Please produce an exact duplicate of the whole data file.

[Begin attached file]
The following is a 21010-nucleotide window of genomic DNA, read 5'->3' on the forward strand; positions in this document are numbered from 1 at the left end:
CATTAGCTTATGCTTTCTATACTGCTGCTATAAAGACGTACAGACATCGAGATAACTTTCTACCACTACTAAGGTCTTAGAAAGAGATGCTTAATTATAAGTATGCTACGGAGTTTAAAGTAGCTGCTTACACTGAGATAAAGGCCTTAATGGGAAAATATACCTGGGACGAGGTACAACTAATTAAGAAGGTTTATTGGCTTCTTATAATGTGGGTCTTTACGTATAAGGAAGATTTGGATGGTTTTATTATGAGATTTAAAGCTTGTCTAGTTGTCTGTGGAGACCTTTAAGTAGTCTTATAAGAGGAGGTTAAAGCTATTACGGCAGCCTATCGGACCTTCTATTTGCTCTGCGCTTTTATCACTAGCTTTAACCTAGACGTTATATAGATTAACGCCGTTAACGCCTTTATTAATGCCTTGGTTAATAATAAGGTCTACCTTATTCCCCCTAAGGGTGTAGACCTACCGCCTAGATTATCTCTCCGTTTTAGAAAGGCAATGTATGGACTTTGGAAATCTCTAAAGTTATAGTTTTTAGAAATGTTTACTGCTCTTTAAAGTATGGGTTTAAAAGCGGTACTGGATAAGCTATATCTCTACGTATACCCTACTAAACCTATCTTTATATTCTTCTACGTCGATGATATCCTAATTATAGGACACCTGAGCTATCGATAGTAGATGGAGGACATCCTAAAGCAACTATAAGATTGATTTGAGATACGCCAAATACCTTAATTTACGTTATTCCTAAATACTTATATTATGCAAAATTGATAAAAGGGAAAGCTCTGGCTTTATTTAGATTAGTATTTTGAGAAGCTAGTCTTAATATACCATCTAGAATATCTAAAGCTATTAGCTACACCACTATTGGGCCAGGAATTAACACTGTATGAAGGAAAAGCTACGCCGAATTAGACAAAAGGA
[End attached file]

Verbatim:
The following is a 21010-nucleotide window of genomic DNA, read 5'->3' on the forward strand; positions in this document are numbered from 1 at the left end:
CATTAGCTTATGCTTTCTATACTGCTGCTATAAAGACGTACAGACATCGAGATAACTTTCTACCACTACTAAGGTCTTAGAAAGAGATGCTTAATTATAAGTATGCTACGGAGTTTAAAGTAGCTGCTTACACTGAGATAAAGGCCTTAATGGGAAAATATACCTGGGACGAGGTACAACTAATTAAGAAGGTTTATTGGCTTCTTATAATGTGGGTCTTTACGTATAAGGAAGATTTGGATGGTTTTATTATGAGATTTAAAGCTTGTCTAGTTGTCTGTGGAGACCTTTAAGTAGTCTTATAAGAGGAGGTTAAAGCTATTACGGCAGCCTATCGGACCTTCTATTTGCTCTGCGCTTTTATCACTAGCTTTAACCTAGACGTTATATAGATTAACGCCGTTAACGCCTTTATTAATGCCTTGGTTAATAATAAGGTCTACCTTATTCCCCCTAAGGGTGTAGACCTACCGCCTAGATTATCTCTCCGTTTTAGAAAGGCAATGTATGGACTTTGGAAATCTCTAAAGTTATAGTTTTTAGAAATGTTTACTGCTCTTTAAAGTATGGGTTTAAAAGCGGTACTGGATAAGCTATATCTCTACGTATACCCTACTAAACCTATCTTTATATTCTTCTACGTCGATGATATCCTAATTATAGGACACCTGAGCTATCGATAGTAGATGGAGGACATCCTAAAGCAACTATAAGATTGATTTGAGATACGCCAAATACCTTAATTTACGTTATTCCTAAATACTTATATTATGCAAAATTGATAAAAGGGAAAGCTCTGGCTTTATTTAGATTAGTATTTTGAGAAGCTAGTCTTAATATACCATCTAGAATATCTAAAGCTATTAGCTACACCACTATTGGGCCAGGAATTAACACTGTATGAAGGAAAAGCTACGCCGAATTAGACAAAAGGA